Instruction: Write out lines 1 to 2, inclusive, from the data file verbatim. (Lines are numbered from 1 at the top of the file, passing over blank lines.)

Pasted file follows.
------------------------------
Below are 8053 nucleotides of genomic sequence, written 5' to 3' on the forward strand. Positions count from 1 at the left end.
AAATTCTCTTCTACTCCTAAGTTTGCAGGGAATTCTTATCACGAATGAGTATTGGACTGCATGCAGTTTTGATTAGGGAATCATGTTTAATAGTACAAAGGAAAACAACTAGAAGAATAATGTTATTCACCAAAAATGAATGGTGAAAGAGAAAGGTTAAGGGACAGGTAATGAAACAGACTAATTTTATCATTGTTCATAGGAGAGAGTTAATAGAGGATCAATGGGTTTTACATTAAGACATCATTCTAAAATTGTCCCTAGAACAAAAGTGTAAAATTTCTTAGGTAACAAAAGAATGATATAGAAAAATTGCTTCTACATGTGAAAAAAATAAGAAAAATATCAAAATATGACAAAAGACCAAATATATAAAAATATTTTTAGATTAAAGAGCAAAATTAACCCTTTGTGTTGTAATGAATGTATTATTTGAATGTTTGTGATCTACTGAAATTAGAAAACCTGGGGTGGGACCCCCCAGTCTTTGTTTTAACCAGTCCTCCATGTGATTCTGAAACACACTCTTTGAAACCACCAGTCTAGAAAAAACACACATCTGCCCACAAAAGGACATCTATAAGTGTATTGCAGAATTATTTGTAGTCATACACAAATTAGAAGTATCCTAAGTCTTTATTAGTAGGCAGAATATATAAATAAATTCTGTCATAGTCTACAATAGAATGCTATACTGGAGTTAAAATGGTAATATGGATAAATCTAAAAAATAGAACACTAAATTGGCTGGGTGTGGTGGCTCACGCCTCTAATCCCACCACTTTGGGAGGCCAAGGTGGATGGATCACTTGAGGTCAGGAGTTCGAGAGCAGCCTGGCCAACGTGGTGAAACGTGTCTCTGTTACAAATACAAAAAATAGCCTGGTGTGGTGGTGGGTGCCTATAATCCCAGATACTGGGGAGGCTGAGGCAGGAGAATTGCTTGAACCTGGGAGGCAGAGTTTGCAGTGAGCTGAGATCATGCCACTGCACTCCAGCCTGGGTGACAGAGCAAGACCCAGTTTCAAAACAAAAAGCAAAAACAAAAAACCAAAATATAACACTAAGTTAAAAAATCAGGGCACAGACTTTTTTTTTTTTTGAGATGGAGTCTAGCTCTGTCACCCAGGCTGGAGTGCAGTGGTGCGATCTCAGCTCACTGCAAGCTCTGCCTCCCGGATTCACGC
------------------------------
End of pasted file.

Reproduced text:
Below are 8053 nucleotides of genomic sequence, written 5' to 3' on the forward strand. Positions count from 1 at the left end.
AAATTCTCTTCTACTCCTAAGTTTGCAGGGAATTCTTATCACGAATGAGTATTGGACTGCATGCAGTTTTGATTAGGGAATCATGTTTAATAGTACAAAGGAAAACAACTAGAAGAATAATGTTATTCACCAAAAATGAATGGTGAAAGAGAAAGGTTAAGGGACAGGTAATGAAACAGACTAATTTTATCATTGTTCATAGGAGAGAGTTAATAGAGGATCAATGGGTTTTACATTAAGACATCATTCTAAAATTGTCCCTAGAACAAAAGTGTAAAATTTCTTAGGTAACAAAAGAATGATATAGAAAAATTGCTTCTACATGTGAAAAAAATAAGAAAAATATCAAAATATGACAAAAGACCAAATATATAAAAATATTTTTAGATTAAAGAGCAAAATTAACCCTTTGTGTTGTAATGAATGTATTATTTGAATGTTTGTGATCTACTGAAATTAGAAAACCTGGGGTGGGACCCCCCAGTCTTTGTTTTAACCAGTCCTCCATGTGATTCTGAAACACACTCTTTGAAACCACCAGTCTAGAAAAAACACACATCTGCCCACAAAAGGACATCTATAAGTGTATTGCAGAATTATTTGTAGTCATACACAAATTAGAAGTATCCTAAGTCTTTATTAGTAGGCAGAATATATAAATAAATTCTGTCATAGTCTACAATAGAATGCTATACTGGAGTTAAAATGGTAATATGGATAAATCTAAAAAATAGAACACTAAATTGGCTGGGTGTGGTGGCTCACGCCTCTAATCCCACCACTTTGGGAGGCCAAGGTGGATGGATCACTTGAGGTCAGGAGTTCGAGAGCAGCCTGGCCAACGTGGTGAAACGTGTCTCTGTTACAAATACAAAAAATAGCCTGGTGTGGTGGTGGGTGCCTATAATCCCAGATACTGGGGAGGCTGAGGCAGGAGAATTGCTTGAACCTGGGAGGCAGAGTTTGCAGTGAGCTGAGATCATGCCACTGCACTCCAGCCTGGGTGACAGAGCAAGACCCAGTTTCAAAACAAAAAGCAAAAACAAAAAACCAAAATATAACACTAAGTTAAAAAATCAGGGCACAGACTTTTTTTTTTTTTGAGATGGAGTCTAGCTCTGTCACCCAGGCTGGAGTGCAGTGGTGCGATCTCAGCTCACTGCAAGCTCTGCCTCCCGGATTCACGC